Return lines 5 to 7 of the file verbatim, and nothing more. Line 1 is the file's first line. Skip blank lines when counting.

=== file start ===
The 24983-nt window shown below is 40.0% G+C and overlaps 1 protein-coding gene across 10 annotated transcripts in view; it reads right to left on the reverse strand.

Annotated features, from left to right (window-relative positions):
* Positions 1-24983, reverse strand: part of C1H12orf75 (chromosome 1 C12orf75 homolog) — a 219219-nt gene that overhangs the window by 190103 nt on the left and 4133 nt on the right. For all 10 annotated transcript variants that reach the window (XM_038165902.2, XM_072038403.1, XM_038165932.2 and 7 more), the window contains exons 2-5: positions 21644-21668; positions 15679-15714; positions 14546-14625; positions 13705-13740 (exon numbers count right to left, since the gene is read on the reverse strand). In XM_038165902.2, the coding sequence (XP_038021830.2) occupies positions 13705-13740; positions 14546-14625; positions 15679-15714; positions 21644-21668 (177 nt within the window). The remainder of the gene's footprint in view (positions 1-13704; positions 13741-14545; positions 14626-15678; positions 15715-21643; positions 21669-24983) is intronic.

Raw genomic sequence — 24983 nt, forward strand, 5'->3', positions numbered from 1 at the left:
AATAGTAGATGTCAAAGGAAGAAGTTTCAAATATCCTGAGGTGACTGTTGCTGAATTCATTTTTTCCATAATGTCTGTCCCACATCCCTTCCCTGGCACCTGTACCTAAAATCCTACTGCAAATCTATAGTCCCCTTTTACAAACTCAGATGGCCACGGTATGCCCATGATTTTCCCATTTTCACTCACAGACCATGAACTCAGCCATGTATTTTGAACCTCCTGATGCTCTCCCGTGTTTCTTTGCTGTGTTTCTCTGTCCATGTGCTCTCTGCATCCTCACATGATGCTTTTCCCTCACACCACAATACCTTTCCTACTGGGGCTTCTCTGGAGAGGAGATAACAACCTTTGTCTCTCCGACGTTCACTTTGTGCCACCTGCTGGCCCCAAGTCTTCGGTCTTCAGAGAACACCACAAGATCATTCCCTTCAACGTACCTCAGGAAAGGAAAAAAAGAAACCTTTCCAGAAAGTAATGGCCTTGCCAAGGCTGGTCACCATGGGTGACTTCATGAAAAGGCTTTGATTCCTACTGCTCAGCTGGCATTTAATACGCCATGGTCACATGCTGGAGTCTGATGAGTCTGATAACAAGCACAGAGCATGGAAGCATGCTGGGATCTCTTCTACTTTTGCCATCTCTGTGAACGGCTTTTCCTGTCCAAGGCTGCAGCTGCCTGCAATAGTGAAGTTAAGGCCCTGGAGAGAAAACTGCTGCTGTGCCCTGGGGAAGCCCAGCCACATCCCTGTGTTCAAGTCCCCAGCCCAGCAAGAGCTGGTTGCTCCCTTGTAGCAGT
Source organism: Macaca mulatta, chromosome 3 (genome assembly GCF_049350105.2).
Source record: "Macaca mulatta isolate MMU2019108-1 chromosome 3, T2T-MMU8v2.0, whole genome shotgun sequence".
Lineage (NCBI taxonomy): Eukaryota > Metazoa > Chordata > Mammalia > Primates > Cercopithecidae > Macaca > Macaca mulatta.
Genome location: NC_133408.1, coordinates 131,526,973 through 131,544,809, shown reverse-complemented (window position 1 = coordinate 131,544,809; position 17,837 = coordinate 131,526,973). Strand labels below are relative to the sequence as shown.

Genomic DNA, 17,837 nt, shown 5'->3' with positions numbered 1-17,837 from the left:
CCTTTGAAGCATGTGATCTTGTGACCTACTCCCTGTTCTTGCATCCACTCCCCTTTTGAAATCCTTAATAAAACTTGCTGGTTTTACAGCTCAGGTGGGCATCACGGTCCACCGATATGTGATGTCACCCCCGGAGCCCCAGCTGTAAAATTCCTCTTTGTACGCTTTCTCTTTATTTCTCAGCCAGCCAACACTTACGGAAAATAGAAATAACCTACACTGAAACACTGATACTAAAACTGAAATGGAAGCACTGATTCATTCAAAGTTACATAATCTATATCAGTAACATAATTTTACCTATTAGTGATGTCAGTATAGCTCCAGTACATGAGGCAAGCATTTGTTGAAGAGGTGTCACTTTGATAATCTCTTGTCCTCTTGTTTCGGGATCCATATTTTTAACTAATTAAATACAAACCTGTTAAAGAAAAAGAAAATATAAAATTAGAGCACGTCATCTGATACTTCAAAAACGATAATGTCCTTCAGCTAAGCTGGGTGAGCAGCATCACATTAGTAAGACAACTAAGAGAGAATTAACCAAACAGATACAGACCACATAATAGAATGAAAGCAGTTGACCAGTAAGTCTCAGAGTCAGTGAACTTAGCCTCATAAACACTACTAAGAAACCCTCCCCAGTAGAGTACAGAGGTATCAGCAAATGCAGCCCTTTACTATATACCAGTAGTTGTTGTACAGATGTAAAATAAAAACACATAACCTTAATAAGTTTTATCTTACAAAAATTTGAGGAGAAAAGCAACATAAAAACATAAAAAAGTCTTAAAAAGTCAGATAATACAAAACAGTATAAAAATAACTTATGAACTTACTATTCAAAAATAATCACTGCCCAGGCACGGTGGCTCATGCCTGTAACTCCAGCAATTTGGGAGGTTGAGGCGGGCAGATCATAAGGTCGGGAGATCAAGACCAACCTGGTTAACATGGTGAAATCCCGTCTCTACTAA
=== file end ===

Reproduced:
AATAGTAGATGTCAAAGGAAGAAGTTTCAAATATCCTGAGGTGACTGTTGCTGAATTCATTTTTTCCATAATGTCTGTCCCACATCCCTTCCCTGGCACCTGTACCTAAAATCCTACTGCAAATCTATAGTCCCCTTTTACAAACTCAGATGGCCACGGTATGCCCATGATTTTCCCATTTTCACTCACAGACCATGAACTCAGCCATGTATTTTGAACCTCCTGATGCTCTCCCGTGTTTCTTTGCTGTGTTTCTCTGTCCATGTGCTCTCTGCATCCTCACATGATGCTTTTCCCTCACACCACAATACCTTTCCTACTGGGGCTTCTCTGGAGAGGAGATAACAACCTTTGTCTCTCCGACGTTCACTTTGTGCCACCTGCTGGCCCCAAGTCTTCGGTCTTCAGAGAACACCACAAGATCATTCCCTTCAACGTACCTCAGGAAAGGAAAAAAAGAAACCTTTCCAGAAAGTAATGGCCTTGCCAAGGCTGGTCACCATGGGTGACTTCATGAAAAGGCTTTGATTCCTACTGCTCAGCTGGCATTTAATACGCCATGGTCACATGCTGGAGTCTGATGAGTCTGATAACAAGCACAGAGCATGGAAGCATGCTGGGATCTCTTCTACTTTTGCCATCTCTGTGAACGGCTTTTCCTGTCCAAGGCTGCAGCTGCCTGCAATAGTGAAGTTAAGGCCCTGGAGAGAAAACTGCTGCTGTGCCCTGGGGAAGCCCAGCCACATCCCTGTGTTCAAGTCCCCAGCCCAGCAAGAGCTGGTTGCTCCCTTGTAGCAGT
Source organism: Macaca mulatta, chromosome 3 (genome assembly GCF_049350105.2).
Source record: "Macaca mulatta isolate MMU2019108-1 chromosome 3, T2T-MMU8v2.0, whole genome shotgun sequence".